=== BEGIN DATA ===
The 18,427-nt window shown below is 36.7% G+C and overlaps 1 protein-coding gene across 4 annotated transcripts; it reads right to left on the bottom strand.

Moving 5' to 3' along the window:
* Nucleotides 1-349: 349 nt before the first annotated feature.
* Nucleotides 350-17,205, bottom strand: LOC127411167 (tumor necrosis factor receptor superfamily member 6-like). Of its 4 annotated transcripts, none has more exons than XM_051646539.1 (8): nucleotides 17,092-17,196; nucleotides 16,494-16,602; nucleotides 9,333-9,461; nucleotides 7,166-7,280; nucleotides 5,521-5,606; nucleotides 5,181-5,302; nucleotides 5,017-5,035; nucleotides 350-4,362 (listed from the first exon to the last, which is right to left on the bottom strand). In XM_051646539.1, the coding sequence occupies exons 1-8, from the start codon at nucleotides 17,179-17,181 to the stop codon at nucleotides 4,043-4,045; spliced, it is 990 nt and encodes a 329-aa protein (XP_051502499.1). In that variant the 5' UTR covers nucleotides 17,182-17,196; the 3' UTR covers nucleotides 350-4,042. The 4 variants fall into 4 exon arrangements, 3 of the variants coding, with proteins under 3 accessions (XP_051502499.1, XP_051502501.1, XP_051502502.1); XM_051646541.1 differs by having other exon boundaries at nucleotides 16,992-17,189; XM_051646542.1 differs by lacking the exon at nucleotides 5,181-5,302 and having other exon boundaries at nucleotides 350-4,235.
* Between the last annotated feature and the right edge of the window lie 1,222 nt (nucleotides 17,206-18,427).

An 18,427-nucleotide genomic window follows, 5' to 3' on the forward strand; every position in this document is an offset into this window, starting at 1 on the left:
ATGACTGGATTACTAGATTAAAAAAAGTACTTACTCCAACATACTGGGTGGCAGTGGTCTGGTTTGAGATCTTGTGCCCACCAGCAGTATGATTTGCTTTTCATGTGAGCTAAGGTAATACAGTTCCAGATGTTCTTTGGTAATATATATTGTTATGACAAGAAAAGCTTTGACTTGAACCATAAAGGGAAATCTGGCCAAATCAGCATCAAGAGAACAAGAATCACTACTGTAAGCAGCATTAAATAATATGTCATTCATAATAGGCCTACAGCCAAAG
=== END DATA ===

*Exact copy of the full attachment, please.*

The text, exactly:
The 18,427-nt window shown below is 36.7% G+C and overlaps 1 protein-coding gene across 4 annotated transcripts; it reads right to left on the bottom strand.

Moving 5' to 3' along the window:
* Nucleotides 1-349: 349 nt before the first annotated feature.
* Nucleotides 350-17,205, bottom strand: LOC127411167 (tumor necrosis factor receptor superfamily member 6-like). Of its 4 annotated transcripts, none has more exons than XM_051646539.1 (8): nucleotides 17,092-17,196; nucleotides 16,494-16,602; nucleotides 9,333-9,461; nucleotides 7,166-7,280; nucleotides 5,521-5,606; nucleotides 5,181-5,302; nucleotides 5,017-5,035; nucleotides 350-4,362 (listed from the first exon to the last, which is right to left on the bottom strand). In XM_051646539.1, the coding sequence occupies exons 1-8, from the start codon at nucleotides 17,179-17,181 to the stop codon at nucleotides 4,043-4,045; spliced, it is 990 nt and encodes a 329-aa protein (XP_051502499.1). In that variant the 5' UTR covers nucleotides 17,182-17,196; the 3' UTR covers nucleotides 350-4,042. The 4 variants fall into 4 exon arrangements, 3 of the variants coding, with proteins under 3 accessions (XP_051502499.1, XP_051502501.1, XP_051502502.1); XM_051646541.1 differs by having other exon boundaries at nucleotides 16,992-17,189; XM_051646542.1 differs by lacking the exon at nucleotides 5,181-5,302 and having other exon boundaries at nucleotides 350-4,235.
* Between the last annotated feature and the right edge of the window lie 1,222 nt (nucleotides 17,206-18,427).

An 18,427-nucleotide genomic window follows, 5' to 3' on the forward strand; every position in this document is an offset into this window, starting at 1 on the left:
ATGACTGGATTACTAGATTAAAAAAAGTACTTACTCCAACATACTGGGTGGCAGTGGTCTGGTTTGAGATCTTGTGCCCACCAGCAGTATGATTTGCTTTTCATGTGAGCTAAGGTAATACAGTTCCAGATGTTCTTTGGTAATATATATTGTTATGACAAGAAAAGCTTTGACTTGAACCATAAAGGGAAATCTGGCCAAATCAGCATCAAGAGAACAAGAATCACTACTGTAAGCAGCATTAAATAATATGTCATTCATAATAGGCCTACAGCCAAAG